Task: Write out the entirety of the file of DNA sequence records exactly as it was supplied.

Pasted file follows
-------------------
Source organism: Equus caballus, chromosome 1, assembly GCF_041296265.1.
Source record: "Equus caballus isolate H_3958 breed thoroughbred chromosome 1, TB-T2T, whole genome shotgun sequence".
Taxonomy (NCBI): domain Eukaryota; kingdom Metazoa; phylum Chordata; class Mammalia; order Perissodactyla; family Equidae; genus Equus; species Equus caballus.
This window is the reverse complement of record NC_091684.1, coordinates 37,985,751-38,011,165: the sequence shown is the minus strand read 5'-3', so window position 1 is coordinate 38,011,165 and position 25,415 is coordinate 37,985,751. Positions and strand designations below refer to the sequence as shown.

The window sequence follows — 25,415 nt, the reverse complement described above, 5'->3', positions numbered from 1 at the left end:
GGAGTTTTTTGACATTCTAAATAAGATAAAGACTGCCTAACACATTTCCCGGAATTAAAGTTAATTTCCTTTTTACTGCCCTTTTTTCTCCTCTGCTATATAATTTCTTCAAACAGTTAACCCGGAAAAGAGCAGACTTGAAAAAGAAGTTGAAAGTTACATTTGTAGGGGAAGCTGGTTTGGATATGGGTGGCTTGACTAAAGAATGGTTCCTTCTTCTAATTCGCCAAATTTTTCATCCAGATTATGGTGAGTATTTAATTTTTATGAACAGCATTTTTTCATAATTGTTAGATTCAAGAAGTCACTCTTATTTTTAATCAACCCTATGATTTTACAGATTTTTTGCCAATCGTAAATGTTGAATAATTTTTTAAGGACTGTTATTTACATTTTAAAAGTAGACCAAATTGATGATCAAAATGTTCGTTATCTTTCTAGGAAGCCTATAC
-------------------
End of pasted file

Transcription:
Source organism: Equus caballus, chromosome 1, assembly GCF_041296265.1.
Source record: "Equus caballus isolate H_3958 breed thoroughbred chromosome 1, TB-T2T, whole genome shotgun sequence".
Taxonomy (NCBI): domain Eukaryota; kingdom Metazoa; phylum Chordata; class Mammalia; order Perissodactyla; family Equidae; genus Equus; species Equus caballus.
This window is the reverse complement of record NC_091684.1, coordinates 37,985,751-38,011,165: the sequence shown is the minus strand read 5'-3', so window position 1 is coordinate 38,011,165 and position 25,415 is coordinate 37,985,751. Positions and strand designations below refer to the sequence as shown.

The window sequence follows — 25,415 nt, the reverse complement described above, 5'->3', positions numbered from 1 at the left end:
GGAGTTTTTTGACATTCTAAATAAGATAAAGACTGCCTAACACATTTCCCGGAATTAAAGTTAATTTCCTTTTTACTGCCCTTTTTTCTCCTCTGCTATATAATTTCTTCAAACAGTTAACCCGGAAAAGAGCAGACTTGAAAAAGAAGTTGAAAGTTACATTTGTAGGGGAAGCTGGTTTGGATATGGGTGGCTTGACTAAAGAATGGTTCCTTCTTCTAATTCGCCAAATTTTTCATCCAGATTATGGTGAGTATTTAATTTTTATGAACAGCATTTTTTCATAATTGTTAGATTCAAGAAGTCACTCTTATTTTTAATCAACCCTATGATTTTACAGATTTTTTGCCAATCGTAAATGTTGAATAATTTTTTAAGGACTGTTATTTACATTTTAAAAGTAGACCAAATTGATGATCAAAATGTTCGTTATCTTTCTAGGAAGCCTATAC